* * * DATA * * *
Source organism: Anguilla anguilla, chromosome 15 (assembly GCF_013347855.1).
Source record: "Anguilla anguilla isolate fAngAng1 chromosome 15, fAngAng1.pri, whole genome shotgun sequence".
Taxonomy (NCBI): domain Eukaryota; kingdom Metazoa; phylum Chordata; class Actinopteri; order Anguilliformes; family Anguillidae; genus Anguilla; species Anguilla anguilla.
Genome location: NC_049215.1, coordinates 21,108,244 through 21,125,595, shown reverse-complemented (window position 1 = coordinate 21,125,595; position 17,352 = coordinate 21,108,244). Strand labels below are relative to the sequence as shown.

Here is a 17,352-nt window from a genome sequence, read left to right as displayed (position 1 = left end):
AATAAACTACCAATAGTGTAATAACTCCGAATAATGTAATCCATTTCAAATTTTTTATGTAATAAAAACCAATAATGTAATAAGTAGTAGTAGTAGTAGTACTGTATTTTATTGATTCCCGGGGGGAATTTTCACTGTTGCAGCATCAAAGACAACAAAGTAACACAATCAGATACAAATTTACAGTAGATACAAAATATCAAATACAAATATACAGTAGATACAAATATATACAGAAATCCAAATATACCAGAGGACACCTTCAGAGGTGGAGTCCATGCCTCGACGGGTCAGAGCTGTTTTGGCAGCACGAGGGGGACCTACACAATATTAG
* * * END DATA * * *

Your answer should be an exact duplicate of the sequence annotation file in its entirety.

Source organism: Anguilla anguilla, chromosome 15 (assembly GCF_013347855.1).
Source record: "Anguilla anguilla isolate fAngAng1 chromosome 15, fAngAng1.pri, whole genome shotgun sequence".
Taxonomy (NCBI): domain Eukaryota; kingdom Metazoa; phylum Chordata; class Actinopteri; order Anguilliformes; family Anguillidae; genus Anguilla; species Anguilla anguilla.
Genome location: NC_049215.1, coordinates 21,108,244 through 21,125,595, shown reverse-complemented (window position 1 = coordinate 21,125,595; position 17,352 = coordinate 21,108,244). Strand labels below are relative to the sequence as shown.

Here is a 17,352-nt window from a genome sequence, read left to right as displayed (position 1 = left end):
AATAAACTACCAATAGTGTAATAACTCCGAATAATGTAATCCATTTCAAATTTTTTATGTAATAAAAACCAATAATGTAATAAGTAGTAGTAGTAGTAGTACTGTATTTTATTGATTCCCGGGGGGAATTTTCACTGTTGCAGCATCAAAGACAACAAAGTAACACAATCAGATACAAATTTACAGTAGATACAAAATATCAAATACAAATATACAGTAGATACAAATATATACAGAAATCCAAATATACCAGAGGACACCTTCAGAGGTGGAGTCCATGCCTCGACGGGTCAGAGCTGTTTTGGCAGCACGAGGGGGACCTACACAATATTAG